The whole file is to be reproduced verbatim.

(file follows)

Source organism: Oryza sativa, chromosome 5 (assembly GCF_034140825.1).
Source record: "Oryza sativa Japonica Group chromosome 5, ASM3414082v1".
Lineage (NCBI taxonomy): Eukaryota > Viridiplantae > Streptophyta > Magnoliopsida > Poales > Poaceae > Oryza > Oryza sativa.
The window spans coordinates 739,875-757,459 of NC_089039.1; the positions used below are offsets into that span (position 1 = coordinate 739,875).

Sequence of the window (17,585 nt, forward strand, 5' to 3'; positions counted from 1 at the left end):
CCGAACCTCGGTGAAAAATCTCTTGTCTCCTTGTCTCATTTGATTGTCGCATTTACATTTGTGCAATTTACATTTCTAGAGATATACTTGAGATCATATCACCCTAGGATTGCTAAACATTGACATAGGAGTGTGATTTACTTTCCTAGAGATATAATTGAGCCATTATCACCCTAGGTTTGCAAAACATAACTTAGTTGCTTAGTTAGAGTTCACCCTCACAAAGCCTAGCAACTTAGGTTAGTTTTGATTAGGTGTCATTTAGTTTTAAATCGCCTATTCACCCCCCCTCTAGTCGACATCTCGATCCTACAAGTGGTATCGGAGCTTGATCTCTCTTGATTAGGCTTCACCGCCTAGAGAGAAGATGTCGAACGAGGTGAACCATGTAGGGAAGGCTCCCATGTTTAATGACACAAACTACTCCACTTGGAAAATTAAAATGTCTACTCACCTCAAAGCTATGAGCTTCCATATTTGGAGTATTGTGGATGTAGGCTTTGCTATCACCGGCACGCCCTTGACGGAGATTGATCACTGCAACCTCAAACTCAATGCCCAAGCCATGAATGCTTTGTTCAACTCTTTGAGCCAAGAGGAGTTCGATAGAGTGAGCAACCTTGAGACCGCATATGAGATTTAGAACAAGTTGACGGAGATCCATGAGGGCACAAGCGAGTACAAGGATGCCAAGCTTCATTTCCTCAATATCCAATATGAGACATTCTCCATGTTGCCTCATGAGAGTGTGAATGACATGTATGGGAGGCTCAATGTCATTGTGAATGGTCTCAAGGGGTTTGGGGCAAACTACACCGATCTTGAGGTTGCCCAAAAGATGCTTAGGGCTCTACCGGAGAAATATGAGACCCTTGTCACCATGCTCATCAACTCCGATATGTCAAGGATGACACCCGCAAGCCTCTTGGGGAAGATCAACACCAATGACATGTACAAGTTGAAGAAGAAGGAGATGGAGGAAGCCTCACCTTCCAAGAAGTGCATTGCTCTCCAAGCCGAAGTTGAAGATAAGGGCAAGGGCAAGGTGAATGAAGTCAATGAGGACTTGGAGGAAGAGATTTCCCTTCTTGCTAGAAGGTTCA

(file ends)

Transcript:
Source organism: Oryza sativa, chromosome 5 (assembly GCF_034140825.1).
Source record: "Oryza sativa Japonica Group chromosome 5, ASM3414082v1".
Lineage (NCBI taxonomy): Eukaryota > Viridiplantae > Streptophyta > Magnoliopsida > Poales > Poaceae > Oryza > Oryza sativa.
The window spans coordinates 739,875-757,459 of NC_089039.1; the positions used below are offsets into that span (position 1 = coordinate 739,875).

Sequence of the window (17,585 nt, forward strand, 5' to 3'; positions counted from 1 at the left end):
CCGAACCTCGGTGAAAAATCTCTTGTCTCCTTGTCTCATTTGATTGTCGCATTTACATTTGTGCAATTTACATTTCTAGAGATATACTTGAGATCATATCACCCTAGGATTGCTAAACATTGACATAGGAGTGTGATTTACTTTCCTAGAGATATAATTGAGCCATTATCACCCTAGGTTTGCAAAACATAACTTAGTTGCTTAGTTAGAGTTCACCCTCACAAAGCCTAGCAACTTAGGTTAGTTTTGATTAGGTGTCATTTAGTTTTAAATCGCCTATTCACCCCCCCTCTAGTCGACATCTCGATCCTACAAGTGGTATCGGAGCTTGATCTCTCTTGATTAGGCTTCACCGCCTAGAGAGAAGATGTCGAACGAGGTGAACCATGTAGGGAAGGCTCCCATGTTTAATGACACAAACTACTCCACTTGGAAAATTAAAATGTCTACTCACCTCAAAGCTATGAGCTTCCATATTTGGAGTATTGTGGATGTAGGCTTTGCTATCACCGGCACGCCCTTGACGGAGATTGATCACTGCAACCTCAAACTCAATGCCCAAGCCATGAATGCTTTGTTCAACTCTTTGAGCCAAGAGGAGTTCGATAGAGTGAGCAACCTTGAGACCGCATATGAGATTTAGAACAAGTTGACGGAGATCCATGAGGGCACAAGCGAGTACAAGGATGCCAAGCTTCATTTCCTCAATATCCAATATGAGACATTCTCCATGTTGCCTCATGAGAGTGTGAATGACATGTATGGGAGGCTCAATGTCATTGTGAATGGTCTCAAGGGGTTTGGGGCAAACTACACCGATCTTGAGGTTGCCCAAAAGATGCTTAGGGCTCTACCGGAGAAATATGAGACCCTTGTCACCATGCTCATCAACTCCGATATGTCAAGGATGACACCCGCAAGCCTCTTGGGGAAGATCAACACCAATGACATGTACAAGTTGAAGAAGAAGGAGATGGAGGAAGCCTCACCTTCCAAGAAGTGCATTGCTCTCCAAGCCGAAGTTGAAGATAAGGGCAAGGGCAAGGTGAATGAAGTCAATGAGGACTTGGAGGAAGAGATTTCCCTTCTTGCTAGAAGGTTCA